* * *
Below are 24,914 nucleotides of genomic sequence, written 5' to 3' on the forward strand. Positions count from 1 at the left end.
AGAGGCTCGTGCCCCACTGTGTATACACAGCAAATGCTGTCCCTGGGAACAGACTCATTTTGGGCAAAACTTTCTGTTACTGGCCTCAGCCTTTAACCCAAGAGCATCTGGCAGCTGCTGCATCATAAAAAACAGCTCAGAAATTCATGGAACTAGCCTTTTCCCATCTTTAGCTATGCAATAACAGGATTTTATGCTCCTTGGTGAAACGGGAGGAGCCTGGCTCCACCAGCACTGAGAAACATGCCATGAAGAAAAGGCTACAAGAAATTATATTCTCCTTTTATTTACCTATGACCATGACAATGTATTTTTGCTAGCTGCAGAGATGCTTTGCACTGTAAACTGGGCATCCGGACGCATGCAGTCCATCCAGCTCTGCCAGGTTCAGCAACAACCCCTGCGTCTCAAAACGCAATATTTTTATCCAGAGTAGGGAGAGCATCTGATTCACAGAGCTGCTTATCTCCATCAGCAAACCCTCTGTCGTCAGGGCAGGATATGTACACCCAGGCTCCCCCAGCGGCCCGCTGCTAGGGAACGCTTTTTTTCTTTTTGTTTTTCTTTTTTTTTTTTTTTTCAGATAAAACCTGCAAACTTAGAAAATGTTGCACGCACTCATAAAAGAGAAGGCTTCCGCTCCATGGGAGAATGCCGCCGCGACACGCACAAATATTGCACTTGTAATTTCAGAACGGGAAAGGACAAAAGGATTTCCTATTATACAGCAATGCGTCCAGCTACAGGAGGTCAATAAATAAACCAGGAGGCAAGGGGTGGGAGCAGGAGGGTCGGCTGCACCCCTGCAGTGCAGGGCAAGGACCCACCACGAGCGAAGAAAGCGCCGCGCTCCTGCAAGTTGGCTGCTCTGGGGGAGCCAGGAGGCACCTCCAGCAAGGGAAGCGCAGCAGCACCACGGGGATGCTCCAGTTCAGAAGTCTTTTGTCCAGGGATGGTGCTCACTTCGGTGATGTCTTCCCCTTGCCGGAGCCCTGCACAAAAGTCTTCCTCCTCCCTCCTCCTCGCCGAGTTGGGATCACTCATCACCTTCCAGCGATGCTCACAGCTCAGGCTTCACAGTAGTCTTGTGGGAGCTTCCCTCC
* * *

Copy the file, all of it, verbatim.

Below are 24,914 nucleotides of genomic sequence, written 5' to 3' on the forward strand. Positions count from 1 at the left end.
AGAGGCTCGTGCCCCACTGTGTATACACAGCAAATGCTGTCCCTGGGAACAGACTCATTTTGGGCAAAACTTTCTGTTACTGGCCTCAGCCTTTAACCCAAGAGCATCTGGCAGCTGCTGCATCATAAAAAACAGCTCAGAAATTCATGGAACTAGCCTTTTCCCATCTTTAGCTATGCAATAACAGGATTTTATGCTCCTTGGTGAAACGGGAGGAGCCTGGCTCCACCAGCACTGAGAAACATGCCATGAAGAAAAGGCTACAAGAAATTATATTCTCCTTTTATTTACCTATGACCATGACAATGTATTTTTGCTAGCTGCAGAGATGCTTTGCACTGTAAACTGGGCATCCGGACGCATGCAGTCCATCCAGCTCTGCCAGGTTCAGCAACAACCCCTGCGTCTCAAAACGCAATATTTTTATCCAGAGTAGGGAGAGCATCTGATTCACAGAGCTGCTTATCTCCATCAGCAAACCCTCTGTCGTCAGGGCAGGATATGTACACCCAGGCTCCCCCAGCGGCCCGCTGCTAGGGAACGCTTTTTTTCTTTTTGTTTTTCTTTTTTTTTTTTTTTTCAGATAAAACCTGCAAACTTAGAAAATGTTGCACGCACTCATAAAAGAGAAGGCTTCCGCTCCATGGGAGAATGCCGCCGCGACACGCACAAATATTGCACTTGTAATTTCAGAACGGGAAAGGACAAAAGGATTTCCTATTATACAGCAATGCGTCCAGCTACAGGAGGTCAATAAATAAACCAGGAGGCAAGGGGTGGGAGCAGGAGGGTCGGCTGCACCCCTGCAGTGCAGGGCAAGGACCCACCACGAGCGAAGAAAGCGCCGCGCTCCTGCAAGTTGGCTGCTCTGGGGGAGCCAGGAGGCACCTCCAGCAAGGGAAGCGCAGCAGCACCACGGGGATGCTCCAGTTCAGAAGTCTTTTGTCCAGGGATGGTGCTCACTTCGGTGATGTCTTCCCCTTGCCGGAGCCCTGCACAAAAGTCTTCCTCCTCCCTCCTCCTCGCCGAGTTGGGATCACTCATCACCTTCCAGCGATGCTCACAGCTCAGGCTTCACAGTAGTCTTGTGGGAGCTTCCCTCC